21 H.263 Standard for picture telephones over analog subscriber lines in Format: – CIF, QCIF or Sub-QCIF. – Usually less than 10 frames/s. Bitrate: Typically 20 – 30 kbit/s. Quality: With new options as good as H.261 (at half the bitrate).

22 MPEG Moving Pictures Expert Group – a committee under ISO and IEC. Original plan: – MPEG-1 for 1.5 Mbit/s (VideoCD) – MPEG-2 for 10 Mbit/s (Digital TV) – MPEG-3 for 40 Mbit/s (HDTV) What happened: – MPEG-1 for 1.5 Mbit/s (Video CD) – MPEG-2 for 2 – 60 Mbit/s (TV and HDTV) – MPEG-4, -7 and -21 for other things.

23 MPEG-1 ISO/IEC standard in Target bitrate around 1.5 Mbit/s (Video CD). Properties: – Bi-directionally predictively coded frames (B-frames, see next slide). – More flexible than H.261. – Almost JPEG for intra frames. Format: – CIF – No interlace. – 24 – 30 frames/s.

24 MPEG Frame Types I B P BB P BB P BB I B Intra-coded I-frame Predictively coded P-frames Bi-directionally predictively coded B-frames Group of frames (GOF)

25 MPEG-coding of I-frames Intracoded 8 £ 8 DCT Arbitrary weighting matrix for coefficients Predictive coding of DC-coefficients Uniform quantization Zig-zag, run-level, entropy coding

26 MPEG-coding of P-frames Motion compensated prediction from I- or P-frame. Half-pixel accuracy of motion vectors, bilinear interpolation. Predictive coding of motion vectors. Prediction error coded as I-frame.

27 MPEG-coding of B-frames Motion compensated prediction from two consecutive I- or P-frames. – Forward prediction only (1 vector/macroblock). – Backward prediction only (1 vector/macroblock). – Average of fwd and bwd (2 vectors/macroblock). Otherwise as P-frames.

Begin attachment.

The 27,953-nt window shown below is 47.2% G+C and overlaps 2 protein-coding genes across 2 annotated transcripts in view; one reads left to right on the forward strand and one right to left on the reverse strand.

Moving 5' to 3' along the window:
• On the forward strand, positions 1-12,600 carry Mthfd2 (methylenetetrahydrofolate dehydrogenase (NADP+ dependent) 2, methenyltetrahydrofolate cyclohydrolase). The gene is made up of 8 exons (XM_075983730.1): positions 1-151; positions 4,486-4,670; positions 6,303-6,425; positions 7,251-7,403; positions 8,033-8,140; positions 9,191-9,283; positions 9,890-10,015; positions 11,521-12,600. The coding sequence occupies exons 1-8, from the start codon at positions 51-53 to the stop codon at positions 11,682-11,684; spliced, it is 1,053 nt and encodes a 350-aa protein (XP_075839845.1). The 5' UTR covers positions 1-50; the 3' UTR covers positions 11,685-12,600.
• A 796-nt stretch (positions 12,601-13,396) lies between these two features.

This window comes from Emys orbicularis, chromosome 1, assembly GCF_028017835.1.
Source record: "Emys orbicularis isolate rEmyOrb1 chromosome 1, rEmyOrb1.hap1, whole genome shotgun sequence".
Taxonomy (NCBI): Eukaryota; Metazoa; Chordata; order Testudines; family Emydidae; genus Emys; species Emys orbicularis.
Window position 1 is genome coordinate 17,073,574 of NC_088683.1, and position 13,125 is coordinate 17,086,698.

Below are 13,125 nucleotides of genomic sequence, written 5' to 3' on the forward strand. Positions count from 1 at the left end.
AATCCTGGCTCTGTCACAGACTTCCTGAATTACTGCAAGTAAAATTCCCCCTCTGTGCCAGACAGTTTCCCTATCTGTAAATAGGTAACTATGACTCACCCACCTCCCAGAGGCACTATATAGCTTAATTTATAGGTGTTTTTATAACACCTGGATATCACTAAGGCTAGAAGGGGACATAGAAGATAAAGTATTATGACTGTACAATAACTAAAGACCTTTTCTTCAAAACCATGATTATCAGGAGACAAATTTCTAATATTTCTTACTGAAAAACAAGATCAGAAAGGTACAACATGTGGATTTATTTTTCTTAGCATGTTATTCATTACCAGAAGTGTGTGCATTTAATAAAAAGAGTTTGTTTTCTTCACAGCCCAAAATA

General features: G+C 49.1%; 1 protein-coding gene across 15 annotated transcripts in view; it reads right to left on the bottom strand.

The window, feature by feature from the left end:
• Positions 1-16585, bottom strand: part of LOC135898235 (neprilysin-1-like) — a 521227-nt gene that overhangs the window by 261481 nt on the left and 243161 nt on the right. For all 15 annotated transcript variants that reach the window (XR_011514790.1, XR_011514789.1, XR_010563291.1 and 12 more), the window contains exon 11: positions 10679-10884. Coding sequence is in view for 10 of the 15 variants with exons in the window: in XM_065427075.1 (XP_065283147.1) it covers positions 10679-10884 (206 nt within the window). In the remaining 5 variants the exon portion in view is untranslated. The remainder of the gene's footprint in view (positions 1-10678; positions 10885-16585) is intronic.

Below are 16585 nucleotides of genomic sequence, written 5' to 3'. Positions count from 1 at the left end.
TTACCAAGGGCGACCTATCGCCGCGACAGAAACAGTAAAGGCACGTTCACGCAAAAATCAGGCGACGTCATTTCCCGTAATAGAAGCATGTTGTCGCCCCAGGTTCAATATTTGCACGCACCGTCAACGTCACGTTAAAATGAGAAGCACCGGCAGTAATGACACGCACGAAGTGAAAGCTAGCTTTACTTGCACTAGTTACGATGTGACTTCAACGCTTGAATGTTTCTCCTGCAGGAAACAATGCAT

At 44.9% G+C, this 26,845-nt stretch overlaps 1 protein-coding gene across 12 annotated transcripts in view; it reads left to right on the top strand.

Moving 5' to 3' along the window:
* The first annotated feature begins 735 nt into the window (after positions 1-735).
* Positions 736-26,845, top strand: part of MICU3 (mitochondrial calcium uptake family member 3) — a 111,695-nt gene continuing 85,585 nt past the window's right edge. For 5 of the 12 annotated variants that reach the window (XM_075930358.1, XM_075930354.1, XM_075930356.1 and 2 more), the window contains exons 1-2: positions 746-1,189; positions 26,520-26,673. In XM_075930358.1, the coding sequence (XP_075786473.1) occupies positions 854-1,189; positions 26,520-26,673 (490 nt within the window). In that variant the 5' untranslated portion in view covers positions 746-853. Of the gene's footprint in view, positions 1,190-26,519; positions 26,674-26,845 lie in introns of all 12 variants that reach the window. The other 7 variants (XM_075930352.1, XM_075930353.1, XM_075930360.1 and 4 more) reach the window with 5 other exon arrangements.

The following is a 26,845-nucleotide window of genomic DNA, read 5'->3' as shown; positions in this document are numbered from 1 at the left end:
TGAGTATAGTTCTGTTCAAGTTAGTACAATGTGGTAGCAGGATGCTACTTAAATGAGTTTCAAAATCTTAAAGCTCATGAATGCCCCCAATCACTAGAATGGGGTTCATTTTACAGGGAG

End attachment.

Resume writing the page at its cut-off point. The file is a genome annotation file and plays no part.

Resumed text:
28 MPEG-2 ISO/IEC standard in Properties: – Handles interlace (optimized for TV) – Even more flexible than MPEG-1 Format: – 352 £ 288 – 704 £ 576 (25 frames/s) or 720 £ 480 (30 frames/s) – 1440 £ 1152 or 1920 £ 1080 (HDTV) Bitrate: – 2 – 60 Mbit/s – ~4 Mbits/s: Image quality similar to PAL / NTSC / SECAM. – 18 – 20 Mbit/s: HDTV.

29 MPEG-2 (cont.) Profiles: – Simple profile without B-frames. – Scaleable profiles. Experience tells that: – At 1.5 – 2 Mbit/s MPEG-2 is not better than MPEG-1. – With manual interaction at the coding, good quality can be achieved at 3 – 4 Mbit/s. – Problems with implementing the full standard has caused compatibility problems. – Buffering and rate control hard problems.

30 MPEG-4 ISO/IEC standard in 1998, version 2 in 1999 Instead of frames as coding units, MPEG-4 use audio-visual objects Focus is not primarily on compression, but on content-based functionality Contains definitions of: – Media object types (video, audio, text, graphics,...) – Parameters for describing the objects – Bitstream syntax for the (compressed) parameters – Scene description, file format, streaming, synchronization,... Allows mixing of media objects.

31 Parts of the MPEG-4 standard Part 1, Systems, contains – The bitstream syntax and the the binary language for scene description – Computer graphics object descriptions – Multiplexing, transport,... Part 2, Visual, contains – Video coding – Still image coding – Texture coding,... Part 3, Audio, contains a toolbox of audio coders for different applications...

32 Structure of an MPEG-4 Decoder A/V object Decoder MUX Compositor BitstreamAudio/Video scene A/V object Decoder A/V object Decoder

33 A video frame Background VOP VOP MPEG-4 (Natural) Video Instead of frames: Video Object Planes Coded with Shape Adaptive DCT Alpha mapSA DCT